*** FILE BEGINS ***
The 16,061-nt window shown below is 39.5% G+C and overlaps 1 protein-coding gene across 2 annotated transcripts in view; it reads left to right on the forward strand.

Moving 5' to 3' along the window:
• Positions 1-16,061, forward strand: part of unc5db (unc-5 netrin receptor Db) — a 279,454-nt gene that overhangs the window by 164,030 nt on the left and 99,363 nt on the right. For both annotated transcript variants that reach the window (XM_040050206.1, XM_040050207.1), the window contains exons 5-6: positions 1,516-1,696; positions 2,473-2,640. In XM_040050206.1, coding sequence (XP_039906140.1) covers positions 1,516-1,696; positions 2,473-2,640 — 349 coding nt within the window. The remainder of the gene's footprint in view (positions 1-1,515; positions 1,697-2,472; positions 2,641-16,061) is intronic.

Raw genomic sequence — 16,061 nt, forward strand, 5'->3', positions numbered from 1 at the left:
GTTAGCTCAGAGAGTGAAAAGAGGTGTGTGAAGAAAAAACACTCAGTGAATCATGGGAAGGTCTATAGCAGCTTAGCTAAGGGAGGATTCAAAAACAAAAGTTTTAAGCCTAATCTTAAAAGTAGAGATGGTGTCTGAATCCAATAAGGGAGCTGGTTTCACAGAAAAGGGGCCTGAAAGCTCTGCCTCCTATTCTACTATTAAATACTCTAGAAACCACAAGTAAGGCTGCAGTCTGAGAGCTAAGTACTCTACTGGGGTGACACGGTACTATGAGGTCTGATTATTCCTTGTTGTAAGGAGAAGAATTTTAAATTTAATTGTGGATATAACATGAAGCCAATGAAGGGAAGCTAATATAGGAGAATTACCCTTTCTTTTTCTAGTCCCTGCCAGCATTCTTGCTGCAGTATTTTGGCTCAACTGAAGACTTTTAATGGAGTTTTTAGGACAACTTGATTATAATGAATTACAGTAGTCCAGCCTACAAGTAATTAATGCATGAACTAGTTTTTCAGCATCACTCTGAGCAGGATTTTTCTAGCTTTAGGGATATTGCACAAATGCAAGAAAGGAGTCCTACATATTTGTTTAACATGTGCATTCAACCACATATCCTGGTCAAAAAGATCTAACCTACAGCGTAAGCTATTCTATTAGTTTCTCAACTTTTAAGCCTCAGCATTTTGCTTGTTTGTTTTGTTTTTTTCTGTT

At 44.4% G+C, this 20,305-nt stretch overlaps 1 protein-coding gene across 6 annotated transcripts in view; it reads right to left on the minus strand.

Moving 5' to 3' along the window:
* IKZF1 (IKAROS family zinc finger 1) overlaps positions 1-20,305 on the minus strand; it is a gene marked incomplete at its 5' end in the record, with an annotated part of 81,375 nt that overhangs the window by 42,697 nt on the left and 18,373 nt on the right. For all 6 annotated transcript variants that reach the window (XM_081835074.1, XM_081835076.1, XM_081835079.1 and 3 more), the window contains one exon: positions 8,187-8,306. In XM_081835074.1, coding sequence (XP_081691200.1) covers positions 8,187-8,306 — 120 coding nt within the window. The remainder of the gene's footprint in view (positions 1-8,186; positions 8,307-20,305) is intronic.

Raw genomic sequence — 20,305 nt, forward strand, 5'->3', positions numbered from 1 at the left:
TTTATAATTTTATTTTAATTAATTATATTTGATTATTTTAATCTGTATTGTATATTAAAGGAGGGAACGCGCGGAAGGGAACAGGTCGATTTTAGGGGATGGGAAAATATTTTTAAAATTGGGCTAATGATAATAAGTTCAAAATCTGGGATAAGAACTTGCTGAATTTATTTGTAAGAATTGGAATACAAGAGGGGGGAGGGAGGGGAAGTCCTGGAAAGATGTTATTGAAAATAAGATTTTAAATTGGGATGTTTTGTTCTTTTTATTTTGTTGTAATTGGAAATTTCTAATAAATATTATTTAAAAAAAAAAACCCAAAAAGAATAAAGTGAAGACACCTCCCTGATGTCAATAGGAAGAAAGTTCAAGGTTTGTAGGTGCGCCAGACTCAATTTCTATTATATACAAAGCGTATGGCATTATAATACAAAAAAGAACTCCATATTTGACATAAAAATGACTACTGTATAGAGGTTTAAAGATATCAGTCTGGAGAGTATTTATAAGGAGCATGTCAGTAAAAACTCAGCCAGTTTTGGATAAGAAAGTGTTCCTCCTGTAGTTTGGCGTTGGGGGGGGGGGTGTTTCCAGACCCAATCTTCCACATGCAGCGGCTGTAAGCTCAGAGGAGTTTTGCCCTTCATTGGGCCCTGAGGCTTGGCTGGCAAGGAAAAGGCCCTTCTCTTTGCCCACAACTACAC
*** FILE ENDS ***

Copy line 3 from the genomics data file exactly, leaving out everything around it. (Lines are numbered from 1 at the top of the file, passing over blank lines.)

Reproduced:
• Positions 1-16,061, forward strand: part of unc5db (unc-5 netrin receptor Db) — a 279,454-nt gene that overhangs the window by 164,030 nt on the left and 99,363 nt on the right. For both annotated transcript variants that reach the window (XM_040050206.1, XM_040050207.1), the window contains exons 5-6: positions 1,516-1,696; positions 2,473-2,640. In XM_040050206.1, coding sequence (XP_039906140.1) covers positions 1,516-1,696; positions 2,473-2,640 — 349 coding nt within the window. The remainder of the gene's footprint in view (positions 1-1,515; positions 1,697-2,472; positions 2,641-16,061) is intronic.